The post-1977 constitution eliminated this threat to the government’s stability by saying that if a member switched parties, that person automatically lost his or her seat and was replaced by someone from the party being vacated, thus maintaining the party status quo. This was a huge disincentive for any member to switch, since nothing would be gained. But then some members of the opposition said they wanted to switch to the government side. Since the government wanted to encourage this defection for propaganda purposes, the government used its huge majority to make a constitutional change that said that people could switch sides without losing their seats provided parliament voted to approve each such switch. This guaranteed that only party switching that favored the government could place, since only the government side had the votes to approve the switch.

This kind of frequent and ad-hoc changes to the constitution to serve narrow partisan ends resulted in a devaluation of the respect that a constitution should have. At one time, a joke made the rounds in Sri Lanka that had someone entering a bookstore and asking to purchase a copy of the constitution and being told that “Sorry, we do not sell periodicals.”

While I have observed this trend in Sri Lanka politics over the last three decades or so, its parallel development in the US is much more recent. The fight over the use of the filibuster, the attempts to enshrine a flag-burning amendment in the constitution, the battles over judicial nominees, the attempt to breach the establishment clause of the first amendment, are signs that using raw political power to gain short-term goals is gaining ground here too. The argument seems to be that political power is there to be used in whatever way possible.

There are two views on this trend. Some disapprove, saying that achieving consensus government is preferable, since that avoids nasty partisan battles and wild swings in policies. They appeal for ‘bipartisanship.’ Others argue that the problem with consensus politics and bipartisanship is that the politics of the most reactionary elements wins out, since bipartisanship usually results in the most intransigent person or party getting his or her own way. Also bipartisanship can be a symptom that the two major parties are in fact colluding to protect their common interests at the expense of the excluded classes. Such people argue that at least with using raw political power, there is a chance that your side will someday be in the ascendant and able to use it to pursue politics that you like.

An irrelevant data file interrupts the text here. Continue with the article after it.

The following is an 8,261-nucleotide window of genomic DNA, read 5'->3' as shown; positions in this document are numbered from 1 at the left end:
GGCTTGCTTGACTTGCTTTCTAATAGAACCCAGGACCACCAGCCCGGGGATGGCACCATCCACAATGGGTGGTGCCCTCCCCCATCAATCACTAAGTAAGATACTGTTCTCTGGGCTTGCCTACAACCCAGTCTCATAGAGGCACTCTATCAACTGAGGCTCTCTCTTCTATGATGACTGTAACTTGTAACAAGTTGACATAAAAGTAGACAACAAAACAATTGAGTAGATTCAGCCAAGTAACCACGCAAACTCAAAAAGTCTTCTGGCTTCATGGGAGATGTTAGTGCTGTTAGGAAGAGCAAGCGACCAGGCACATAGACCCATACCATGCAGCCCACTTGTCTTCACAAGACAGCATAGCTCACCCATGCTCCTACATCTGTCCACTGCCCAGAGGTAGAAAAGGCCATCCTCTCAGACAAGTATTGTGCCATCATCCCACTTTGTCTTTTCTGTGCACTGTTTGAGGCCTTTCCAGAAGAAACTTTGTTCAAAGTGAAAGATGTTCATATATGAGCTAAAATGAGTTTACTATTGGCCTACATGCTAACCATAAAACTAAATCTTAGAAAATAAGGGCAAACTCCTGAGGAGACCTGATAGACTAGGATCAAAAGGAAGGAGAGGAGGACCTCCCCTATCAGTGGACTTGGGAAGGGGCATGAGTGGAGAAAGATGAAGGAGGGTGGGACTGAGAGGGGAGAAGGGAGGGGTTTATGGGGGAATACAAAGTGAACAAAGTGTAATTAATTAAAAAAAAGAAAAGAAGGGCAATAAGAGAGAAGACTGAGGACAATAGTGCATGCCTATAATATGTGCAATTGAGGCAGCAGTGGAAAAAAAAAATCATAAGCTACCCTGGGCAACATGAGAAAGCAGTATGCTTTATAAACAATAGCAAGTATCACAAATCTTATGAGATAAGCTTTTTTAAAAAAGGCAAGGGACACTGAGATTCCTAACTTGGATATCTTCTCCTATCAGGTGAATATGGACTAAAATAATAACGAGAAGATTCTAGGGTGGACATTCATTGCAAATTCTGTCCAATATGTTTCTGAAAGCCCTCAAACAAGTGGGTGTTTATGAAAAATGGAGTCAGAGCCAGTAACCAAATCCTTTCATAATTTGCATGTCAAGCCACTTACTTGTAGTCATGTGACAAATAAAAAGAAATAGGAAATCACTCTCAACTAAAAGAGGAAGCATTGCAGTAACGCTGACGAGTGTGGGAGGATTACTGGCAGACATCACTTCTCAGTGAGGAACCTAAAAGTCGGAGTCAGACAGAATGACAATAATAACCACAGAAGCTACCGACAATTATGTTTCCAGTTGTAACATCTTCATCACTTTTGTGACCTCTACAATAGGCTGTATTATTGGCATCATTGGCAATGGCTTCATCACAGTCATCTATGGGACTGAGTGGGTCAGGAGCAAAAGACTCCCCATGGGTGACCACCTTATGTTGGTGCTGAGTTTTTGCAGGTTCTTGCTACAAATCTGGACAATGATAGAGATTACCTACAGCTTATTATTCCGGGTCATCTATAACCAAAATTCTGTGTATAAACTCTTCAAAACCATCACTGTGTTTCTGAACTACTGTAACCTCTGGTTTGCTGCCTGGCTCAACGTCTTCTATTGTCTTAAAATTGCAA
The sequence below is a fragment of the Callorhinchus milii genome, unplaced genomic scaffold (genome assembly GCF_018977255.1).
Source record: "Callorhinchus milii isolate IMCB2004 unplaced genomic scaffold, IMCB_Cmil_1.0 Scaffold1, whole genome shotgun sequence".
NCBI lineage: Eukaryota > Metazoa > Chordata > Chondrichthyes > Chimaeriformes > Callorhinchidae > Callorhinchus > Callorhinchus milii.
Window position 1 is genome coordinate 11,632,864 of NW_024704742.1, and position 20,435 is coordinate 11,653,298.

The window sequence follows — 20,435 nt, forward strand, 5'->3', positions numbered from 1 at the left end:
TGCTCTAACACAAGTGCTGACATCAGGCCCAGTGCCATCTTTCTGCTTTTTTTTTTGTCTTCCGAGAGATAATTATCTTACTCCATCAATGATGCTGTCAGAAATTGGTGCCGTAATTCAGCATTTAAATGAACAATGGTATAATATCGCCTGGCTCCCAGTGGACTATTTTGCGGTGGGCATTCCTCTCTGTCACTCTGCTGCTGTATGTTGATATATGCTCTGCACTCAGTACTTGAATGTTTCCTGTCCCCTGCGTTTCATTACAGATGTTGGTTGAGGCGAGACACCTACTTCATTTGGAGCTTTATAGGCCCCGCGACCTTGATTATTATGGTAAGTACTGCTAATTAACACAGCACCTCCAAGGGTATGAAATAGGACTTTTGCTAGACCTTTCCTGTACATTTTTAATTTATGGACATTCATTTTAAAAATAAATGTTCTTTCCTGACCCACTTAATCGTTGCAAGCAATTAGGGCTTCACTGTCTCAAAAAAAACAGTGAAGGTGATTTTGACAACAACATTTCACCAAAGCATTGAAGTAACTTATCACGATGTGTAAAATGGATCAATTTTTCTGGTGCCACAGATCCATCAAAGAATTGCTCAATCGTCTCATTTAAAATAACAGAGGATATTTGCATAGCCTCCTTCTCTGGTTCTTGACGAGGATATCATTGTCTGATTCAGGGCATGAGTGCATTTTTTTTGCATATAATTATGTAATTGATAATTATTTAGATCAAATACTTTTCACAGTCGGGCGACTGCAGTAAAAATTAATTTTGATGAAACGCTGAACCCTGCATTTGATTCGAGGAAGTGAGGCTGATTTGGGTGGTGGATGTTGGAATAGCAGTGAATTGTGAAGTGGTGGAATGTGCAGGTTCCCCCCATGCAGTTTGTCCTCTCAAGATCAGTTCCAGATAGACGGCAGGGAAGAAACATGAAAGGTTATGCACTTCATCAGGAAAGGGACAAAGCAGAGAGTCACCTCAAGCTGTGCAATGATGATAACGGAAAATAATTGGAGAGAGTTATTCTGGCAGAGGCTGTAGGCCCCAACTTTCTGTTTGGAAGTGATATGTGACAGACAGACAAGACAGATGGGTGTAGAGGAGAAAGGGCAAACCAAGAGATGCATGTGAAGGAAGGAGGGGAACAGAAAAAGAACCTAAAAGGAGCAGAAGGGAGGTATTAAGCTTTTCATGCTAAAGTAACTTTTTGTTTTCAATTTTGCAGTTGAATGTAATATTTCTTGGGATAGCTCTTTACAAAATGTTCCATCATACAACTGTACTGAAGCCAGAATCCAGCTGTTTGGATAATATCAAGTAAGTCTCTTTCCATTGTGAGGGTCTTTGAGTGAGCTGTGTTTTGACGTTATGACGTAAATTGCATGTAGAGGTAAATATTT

This is a tricky question to which there is no simple answer, at least one that I can see.

“The Bible says…”

One of the things I benefited most from once being an ordained lay preacher was having to study the Bible in a fairly formal way. The Bible is a fascinating book, and studying it in some depth reveals treasures that might be missed by those who just pick outs bits here and there.

For example, I discovered that some of the books of the so-called “minor” prophets of the Old Testament (Jonah and Amos were my particular favorites), when taught by scholars, make for great reading and are full of insights into the human condition. The Bible also has passages that astound you with their poetic beauty and precision of thought. Take, for example, this verse from Ecclesiastes (9:11) that addresses the seeming disconnect between ability and reward, and the general randomness of life:

I returned and saw under the sun, that the race is not to the swift, nor the battle to the strong, neither yet bread to the wise, nor yet riches to men of understanding, nor yet favor to men of skill; but time and chance happeneth to them all.

And we are constantly reminded of how indebted we are to two sources (the Bible and Shakespeare) for so many of the phrases that we use in everyday language.

But another benefit of studying the Bible is that I am immediately on the alert when someone says “The Bible says X” in order to support some position. My first response is “Where exactly does it say it?” Quite often, they cannot quote a supporting verse and you realize that they simply think the Bible should say that, because they strongly believe it. It has become part of folklore.

So when someone says “The Bible says X”, always ask for supporting evidence.